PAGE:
You may have noticed that the topic of buildings, and cities, has come up a bit more often recently. No Kernel, tents or campfires in sight - so what’s going on?
For the vast majority of SEED’s lifetime, people will join the game to find a vibrant, living society.
Only the very first players will experience the open, totally empty world of Avesta. Everyone that comes after them, will find at first villages and later cities. And once cities exist, they’re gonna stick around.
We need to make sure that playing SEED this way works, before our players go in and start building. Which means we have to start with pre-fabricated cities that simulate months - or years - of player collaboration, to be able to test our hypotheses about how the game is going to work. Oh, and we have to do it way less time, with way fewer people...
Luckily, we have a pretty amazing team! So how do they do it? Game Engineer Adrian took some time out of his day to explain the process.
First, our artists and designers got together and came up with a practical way to make a house (or rather, many houses), and to answer some important questions: what layouts make the most sense, which rules should be our guiding principles? And of course, how can we make it beautiful?
Then our rendering and tech team worked on laying the groundwork in Houdini, which we’re also using to create our landscapes. They set up rules, so we can easily generate rooms that follow the artistic vision, and that work from a technical point of view.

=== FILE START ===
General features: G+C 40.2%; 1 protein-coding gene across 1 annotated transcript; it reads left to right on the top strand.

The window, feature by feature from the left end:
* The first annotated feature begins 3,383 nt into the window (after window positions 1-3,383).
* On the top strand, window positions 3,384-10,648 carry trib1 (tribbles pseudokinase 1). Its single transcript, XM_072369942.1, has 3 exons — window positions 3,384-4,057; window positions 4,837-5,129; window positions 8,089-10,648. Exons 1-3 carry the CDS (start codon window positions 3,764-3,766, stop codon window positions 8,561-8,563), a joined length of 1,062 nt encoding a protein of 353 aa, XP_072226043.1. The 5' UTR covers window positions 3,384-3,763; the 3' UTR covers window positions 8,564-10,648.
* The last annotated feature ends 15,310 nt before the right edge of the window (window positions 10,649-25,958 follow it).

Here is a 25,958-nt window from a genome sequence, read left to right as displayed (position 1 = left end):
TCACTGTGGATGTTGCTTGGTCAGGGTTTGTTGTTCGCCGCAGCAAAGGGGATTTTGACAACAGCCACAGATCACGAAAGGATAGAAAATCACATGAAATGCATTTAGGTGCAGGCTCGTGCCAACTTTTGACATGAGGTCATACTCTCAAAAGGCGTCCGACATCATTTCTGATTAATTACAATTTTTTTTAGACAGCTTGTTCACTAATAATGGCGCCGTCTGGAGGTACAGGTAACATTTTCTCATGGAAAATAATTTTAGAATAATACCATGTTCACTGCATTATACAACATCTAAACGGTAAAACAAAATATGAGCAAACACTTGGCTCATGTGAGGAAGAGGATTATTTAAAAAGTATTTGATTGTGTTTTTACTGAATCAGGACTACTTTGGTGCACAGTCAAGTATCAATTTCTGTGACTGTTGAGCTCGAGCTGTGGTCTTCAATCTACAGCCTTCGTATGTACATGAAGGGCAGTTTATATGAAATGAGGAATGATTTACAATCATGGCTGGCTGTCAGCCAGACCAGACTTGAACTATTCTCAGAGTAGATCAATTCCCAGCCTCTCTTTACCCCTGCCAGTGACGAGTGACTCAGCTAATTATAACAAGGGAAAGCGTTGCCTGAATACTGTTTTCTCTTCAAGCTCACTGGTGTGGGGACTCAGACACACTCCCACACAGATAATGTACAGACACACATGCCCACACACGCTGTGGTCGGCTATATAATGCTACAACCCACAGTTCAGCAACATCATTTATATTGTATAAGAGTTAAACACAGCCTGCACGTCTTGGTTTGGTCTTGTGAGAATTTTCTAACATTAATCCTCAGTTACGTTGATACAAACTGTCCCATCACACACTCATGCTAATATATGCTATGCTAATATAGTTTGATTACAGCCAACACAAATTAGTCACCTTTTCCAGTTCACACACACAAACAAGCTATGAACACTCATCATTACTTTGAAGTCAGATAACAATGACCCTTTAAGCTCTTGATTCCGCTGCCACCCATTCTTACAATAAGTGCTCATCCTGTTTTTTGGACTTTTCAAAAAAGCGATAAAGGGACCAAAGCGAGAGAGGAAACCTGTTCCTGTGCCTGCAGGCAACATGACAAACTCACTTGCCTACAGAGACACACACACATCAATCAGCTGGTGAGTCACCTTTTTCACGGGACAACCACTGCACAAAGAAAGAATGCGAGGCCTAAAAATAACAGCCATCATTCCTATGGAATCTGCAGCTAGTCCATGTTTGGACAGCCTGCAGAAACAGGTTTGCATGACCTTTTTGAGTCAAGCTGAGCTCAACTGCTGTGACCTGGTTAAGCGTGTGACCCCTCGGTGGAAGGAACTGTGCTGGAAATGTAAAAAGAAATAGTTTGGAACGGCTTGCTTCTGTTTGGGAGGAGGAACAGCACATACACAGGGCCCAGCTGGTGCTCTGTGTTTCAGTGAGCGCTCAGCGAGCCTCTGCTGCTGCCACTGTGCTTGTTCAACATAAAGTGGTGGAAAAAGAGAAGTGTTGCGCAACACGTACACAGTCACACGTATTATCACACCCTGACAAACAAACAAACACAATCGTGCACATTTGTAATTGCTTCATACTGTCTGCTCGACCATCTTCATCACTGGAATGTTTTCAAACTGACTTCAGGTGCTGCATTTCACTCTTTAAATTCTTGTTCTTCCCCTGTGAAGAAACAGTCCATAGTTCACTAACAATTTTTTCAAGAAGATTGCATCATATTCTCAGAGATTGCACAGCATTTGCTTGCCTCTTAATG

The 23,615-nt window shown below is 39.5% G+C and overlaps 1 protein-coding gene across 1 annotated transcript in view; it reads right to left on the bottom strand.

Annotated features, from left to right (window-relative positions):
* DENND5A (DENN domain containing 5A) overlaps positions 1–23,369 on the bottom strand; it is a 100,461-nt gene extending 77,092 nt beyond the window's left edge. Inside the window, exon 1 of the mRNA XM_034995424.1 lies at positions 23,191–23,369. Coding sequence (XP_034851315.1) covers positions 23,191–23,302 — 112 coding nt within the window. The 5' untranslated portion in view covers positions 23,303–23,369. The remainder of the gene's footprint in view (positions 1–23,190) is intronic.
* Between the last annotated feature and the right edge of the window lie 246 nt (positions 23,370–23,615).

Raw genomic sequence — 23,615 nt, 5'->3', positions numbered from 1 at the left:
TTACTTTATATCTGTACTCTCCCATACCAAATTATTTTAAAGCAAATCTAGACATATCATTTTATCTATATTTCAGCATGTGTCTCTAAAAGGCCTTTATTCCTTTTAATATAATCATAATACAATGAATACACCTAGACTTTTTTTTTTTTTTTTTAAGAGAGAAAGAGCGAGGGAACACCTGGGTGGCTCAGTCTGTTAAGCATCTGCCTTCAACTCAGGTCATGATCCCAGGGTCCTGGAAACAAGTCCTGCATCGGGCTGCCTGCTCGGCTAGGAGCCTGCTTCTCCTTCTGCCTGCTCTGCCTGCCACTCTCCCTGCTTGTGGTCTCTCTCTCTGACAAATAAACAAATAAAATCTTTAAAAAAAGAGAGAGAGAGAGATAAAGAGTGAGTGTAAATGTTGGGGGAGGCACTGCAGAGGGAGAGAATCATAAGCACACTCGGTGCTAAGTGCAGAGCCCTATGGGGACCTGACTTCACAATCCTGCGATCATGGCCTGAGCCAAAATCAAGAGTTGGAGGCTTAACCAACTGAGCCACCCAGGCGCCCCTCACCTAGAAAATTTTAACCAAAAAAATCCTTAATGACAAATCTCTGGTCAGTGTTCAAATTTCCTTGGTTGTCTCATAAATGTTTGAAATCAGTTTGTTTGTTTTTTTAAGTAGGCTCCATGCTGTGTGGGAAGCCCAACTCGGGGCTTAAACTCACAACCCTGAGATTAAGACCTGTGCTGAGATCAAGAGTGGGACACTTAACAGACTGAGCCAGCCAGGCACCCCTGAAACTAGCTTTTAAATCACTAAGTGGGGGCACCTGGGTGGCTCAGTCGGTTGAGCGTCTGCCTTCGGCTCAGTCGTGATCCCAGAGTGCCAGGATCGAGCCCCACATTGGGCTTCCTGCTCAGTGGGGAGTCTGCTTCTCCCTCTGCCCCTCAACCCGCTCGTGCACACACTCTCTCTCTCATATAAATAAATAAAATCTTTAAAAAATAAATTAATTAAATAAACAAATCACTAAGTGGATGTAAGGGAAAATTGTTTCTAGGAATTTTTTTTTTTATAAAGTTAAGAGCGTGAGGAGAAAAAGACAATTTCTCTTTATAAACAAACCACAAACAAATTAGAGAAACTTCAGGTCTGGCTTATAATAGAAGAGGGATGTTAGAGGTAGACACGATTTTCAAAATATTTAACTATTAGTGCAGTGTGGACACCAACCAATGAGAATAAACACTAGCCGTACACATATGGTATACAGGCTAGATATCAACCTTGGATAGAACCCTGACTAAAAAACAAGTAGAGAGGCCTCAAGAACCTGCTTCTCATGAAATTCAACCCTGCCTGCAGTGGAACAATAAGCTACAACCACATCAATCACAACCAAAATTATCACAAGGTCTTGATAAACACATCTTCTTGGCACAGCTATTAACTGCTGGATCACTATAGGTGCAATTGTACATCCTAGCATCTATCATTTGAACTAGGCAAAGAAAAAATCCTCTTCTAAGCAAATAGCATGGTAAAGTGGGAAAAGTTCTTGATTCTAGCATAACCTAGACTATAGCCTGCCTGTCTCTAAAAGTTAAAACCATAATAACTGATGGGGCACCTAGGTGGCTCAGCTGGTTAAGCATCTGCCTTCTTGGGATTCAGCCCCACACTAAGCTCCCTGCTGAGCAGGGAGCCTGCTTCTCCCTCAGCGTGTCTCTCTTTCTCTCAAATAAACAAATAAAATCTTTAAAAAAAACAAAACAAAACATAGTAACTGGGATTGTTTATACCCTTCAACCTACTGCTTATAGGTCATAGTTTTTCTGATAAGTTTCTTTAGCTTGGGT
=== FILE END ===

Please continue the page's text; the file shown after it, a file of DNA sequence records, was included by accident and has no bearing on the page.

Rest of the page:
A room needs to be a distinct place, so a Seedling can not only “understand” if they are inside or outside, but also what room they are in, or what floor the room is on! They also need to be able to navigate inside of rooms and between them. It’s a lot.
First tests of Seedlings walking inside a multi-story house with distinct rooms
Art and Tech teams were in constant communication, handing the project back and forth to each other, giving each other challenge after challenge - and will continue to do so as the game grows.
But eventually, we could move around in the city, place Seedlings and see how it all came together - and continue to make adjustments as needed.
And today is the day we’re finally putting all of this work into the working version of the game for the first time.
The first real city prototype is coming to Avesta - to be torn apart by QA we expect, but still, it’s an amazing milestone that we’re very proud of and excited about.
To make a city feel alive, there are lots of things to consider and set up, and lots of opportunities for things to break. But also lots of opportunities for new and exciting things to come forth and surpass the sum of their parts. We can’t wait to see what will happen!